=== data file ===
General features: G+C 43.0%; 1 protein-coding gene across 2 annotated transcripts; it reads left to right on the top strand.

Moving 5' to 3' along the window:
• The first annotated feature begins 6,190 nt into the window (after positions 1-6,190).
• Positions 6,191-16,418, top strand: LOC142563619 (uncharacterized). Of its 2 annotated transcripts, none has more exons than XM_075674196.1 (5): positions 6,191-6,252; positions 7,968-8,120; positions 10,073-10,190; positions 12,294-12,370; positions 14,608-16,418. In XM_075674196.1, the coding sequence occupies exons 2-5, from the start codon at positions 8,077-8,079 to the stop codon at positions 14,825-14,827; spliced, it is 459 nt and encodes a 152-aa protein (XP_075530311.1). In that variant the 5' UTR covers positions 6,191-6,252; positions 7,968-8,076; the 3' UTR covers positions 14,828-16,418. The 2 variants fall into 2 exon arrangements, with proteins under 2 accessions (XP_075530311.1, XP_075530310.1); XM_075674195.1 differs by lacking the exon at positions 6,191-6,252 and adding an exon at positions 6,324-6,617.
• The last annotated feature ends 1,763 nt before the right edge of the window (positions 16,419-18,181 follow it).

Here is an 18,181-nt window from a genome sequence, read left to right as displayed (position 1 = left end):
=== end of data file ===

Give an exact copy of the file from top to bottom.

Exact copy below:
General features: G+C 43.0%; 1 protein-coding gene across 2 annotated transcripts; it reads left to right on the top strand.

Moving 5' to 3' along the window:
• The first annotated feature begins 6,190 nt into the window (after positions 1-6,190).
• Positions 6,191-16,418, top strand: LOC142563619 (uncharacterized). Of its 2 annotated transcripts, none has more exons than XM_075674196.1 (5): positions 6,191-6,252; positions 7,968-8,120; positions 10,073-10,190; positions 12,294-12,370; positions 14,608-16,418. In XM_075674196.1, the coding sequence occupies exons 2-5, from the start codon at positions 8,077-8,079 to the stop codon at positions 14,825-14,827; spliced, it is 459 nt and encodes a 152-aa protein (XP_075530311.1). In that variant the 5' UTR covers positions 6,191-6,252; positions 7,968-8,076; the 3' UTR covers positions 14,828-16,418. The 2 variants fall into 2 exon arrangements, with proteins under 2 accessions (XP_075530311.1, XP_075530310.1); XM_075674195.1 differs by lacking the exon at positions 6,191-6,252 and adding an exon at positions 6,324-6,617.
• The last annotated feature ends 1,763 nt before the right edge of the window (positions 16,419-18,181 follow it).

Here is an 18,181-nt window from a genome sequence, read left to right as displayed (position 1 = left end):